Proposed U.S. DOL Rule Raises New Tests for ‘Independent Contractor’ Status Under FLSA

Situation Report | September 28, 2020

The U.S. Department of Labor (DOL) has issued a proposed rule to determine whether a worker is an employee under the Fair Labor Standards Act (FLSA) or an independent contractor.

HCA members should take note of the proposal. It aims to help an agency determine its obligations depending on whether an individual performing work is an employee covered by the FLSA or an independent contractor.

In the proposed rule, DOL would:

  • Adopt an “economic reality” test to determine a worker’s status as an FLSA-classified employee or an independent contractor. The test considers whether a worker is in business for himself or herself (independent contractor) or is economically dependent on a putative employer for work (employee).
  • Identify and explain two “core factors,” specifically: the nature and degree of the worker’s control over the work; and the worker’s opportunity for profit or loss based on initiative and/or investment. These factors help determine if a worker is economically dependent on someone else’s business or is in business for himself or herself.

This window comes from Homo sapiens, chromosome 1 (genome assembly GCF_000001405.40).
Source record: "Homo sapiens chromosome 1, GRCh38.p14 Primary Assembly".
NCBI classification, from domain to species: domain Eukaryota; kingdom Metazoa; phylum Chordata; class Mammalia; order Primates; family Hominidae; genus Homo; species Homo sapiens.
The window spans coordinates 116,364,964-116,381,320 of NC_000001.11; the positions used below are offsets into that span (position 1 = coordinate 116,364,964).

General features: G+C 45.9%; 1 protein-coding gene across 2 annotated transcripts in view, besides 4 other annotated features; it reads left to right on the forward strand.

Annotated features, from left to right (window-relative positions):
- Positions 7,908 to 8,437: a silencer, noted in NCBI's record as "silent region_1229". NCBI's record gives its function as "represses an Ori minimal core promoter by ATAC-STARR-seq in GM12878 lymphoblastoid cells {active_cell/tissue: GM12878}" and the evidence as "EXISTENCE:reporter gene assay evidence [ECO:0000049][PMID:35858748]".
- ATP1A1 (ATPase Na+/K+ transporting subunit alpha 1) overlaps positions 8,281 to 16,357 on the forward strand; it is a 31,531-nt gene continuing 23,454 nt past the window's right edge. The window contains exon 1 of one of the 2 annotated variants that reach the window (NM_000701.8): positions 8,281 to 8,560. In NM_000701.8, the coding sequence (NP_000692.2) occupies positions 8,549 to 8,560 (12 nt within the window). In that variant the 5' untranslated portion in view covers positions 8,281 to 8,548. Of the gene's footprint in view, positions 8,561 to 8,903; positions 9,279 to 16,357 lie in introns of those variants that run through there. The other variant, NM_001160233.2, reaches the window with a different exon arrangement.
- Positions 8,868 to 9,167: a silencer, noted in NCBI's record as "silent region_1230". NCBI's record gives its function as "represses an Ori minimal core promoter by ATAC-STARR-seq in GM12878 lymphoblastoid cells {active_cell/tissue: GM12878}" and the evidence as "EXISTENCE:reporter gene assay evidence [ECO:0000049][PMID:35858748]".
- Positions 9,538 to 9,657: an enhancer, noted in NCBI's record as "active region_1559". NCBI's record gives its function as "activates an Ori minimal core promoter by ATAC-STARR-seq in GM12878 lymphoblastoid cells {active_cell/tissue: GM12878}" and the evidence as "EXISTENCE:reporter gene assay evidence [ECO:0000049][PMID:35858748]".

• Identify three other factors that may serve as additional guideposts in the analysis including: the amount of skill required for the work; the degree of permanence of the working relationship between the worker and the putative employer; and whether the work is part of an integrated unit of production.
  • Advise that the “actual practice is more relevant than what may be contractually or theoretically possible in determining whether a worker is an employee or an independent contractor.”

Comments on the proposed rule will be accepted until October 26, 2020.